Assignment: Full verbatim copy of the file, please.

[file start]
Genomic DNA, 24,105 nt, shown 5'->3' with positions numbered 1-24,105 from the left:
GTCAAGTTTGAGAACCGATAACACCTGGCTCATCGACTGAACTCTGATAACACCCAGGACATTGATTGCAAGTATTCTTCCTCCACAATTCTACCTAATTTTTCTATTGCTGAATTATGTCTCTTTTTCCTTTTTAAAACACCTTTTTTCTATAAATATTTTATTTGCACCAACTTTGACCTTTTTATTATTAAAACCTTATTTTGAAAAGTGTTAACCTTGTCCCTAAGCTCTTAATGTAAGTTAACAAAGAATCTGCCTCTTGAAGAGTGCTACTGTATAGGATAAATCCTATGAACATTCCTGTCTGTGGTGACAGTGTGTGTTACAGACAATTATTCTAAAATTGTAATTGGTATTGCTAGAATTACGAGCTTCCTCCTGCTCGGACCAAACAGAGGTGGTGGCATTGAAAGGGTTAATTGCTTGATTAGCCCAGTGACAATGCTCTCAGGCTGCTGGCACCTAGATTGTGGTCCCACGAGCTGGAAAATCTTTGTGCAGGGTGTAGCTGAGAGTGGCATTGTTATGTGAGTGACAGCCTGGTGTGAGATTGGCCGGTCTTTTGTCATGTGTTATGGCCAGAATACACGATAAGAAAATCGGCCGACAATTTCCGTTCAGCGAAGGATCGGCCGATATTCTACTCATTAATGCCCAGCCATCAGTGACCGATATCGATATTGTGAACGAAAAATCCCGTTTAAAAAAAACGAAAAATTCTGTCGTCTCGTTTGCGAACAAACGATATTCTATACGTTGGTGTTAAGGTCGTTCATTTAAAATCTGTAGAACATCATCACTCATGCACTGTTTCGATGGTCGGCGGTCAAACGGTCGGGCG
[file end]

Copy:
Genomic DNA, 24,105 nt, shown 5'->3' with positions numbered 1-24,105 from the left:
GTCAAGTTTGAGAACCGATAACACCTGGCTCATCGACTGAACTCTGATAACACCCAGGACATTGATTGCAAGTATTCTTCCTCCACAATTCTACCTAATTTTTCTATTGCTGAATTATGTCTCTTTTTCCTTTTTAAAACACCTTTTTTCTATAAATATTTTATTTGCACCAACTTTGACCTTTTTATTATTAAAACCTTATTTTGAAAAGTGTTAACCTTGTCCCTAAGCTCTTAATGTAAGTTAACAAAGAATCTGCCTCTTGAAGAGTGCTACTGTATAGGATAAATCCTATGAACATTCCTGTCTGTGGTGACAGTGTGTGTTACAGACAATTATTCTAAAATTGTAATTGGTATTGCTAGAATTACGAGCTTCCTCCTGCTCGGACCAAACAGAGGTGGTGGCATTGAAAGGGTTAATTGCTTGATTAGCCCAGTGACAATGCTCTCAGGCTGCTGGCACCTAGATTGTGGTCCCACGAGCTGGAAAATCTTTGTGCAGGGTGTAGCTGAGAGTGGCATTGTTATGTGAGTGACAGCCTGGTGTGAGATTGGCCGGTCTTTTGTCATGTGTTATGGCCAGAATACACGATAAGAAAATCGGCCGACAATTTCCGTTCAGCGAAGGATCGGCCGATATTCTACTCATTAATGCCCAGCCATCAGTGACCGATATCGATATTGTGAACGAAAAATCCCGTTTAAAAAAAACGAAAAATTCTGTCGTCTCGTTTGCGAACAAACGATATTCTATACGTTGGTGTTAAGGTCGTTCATTTAAAATCTGTAGAACATCATCACTCATGCACTGTTTCGATGGTCGGCGGTCAAACGGTCGGGCG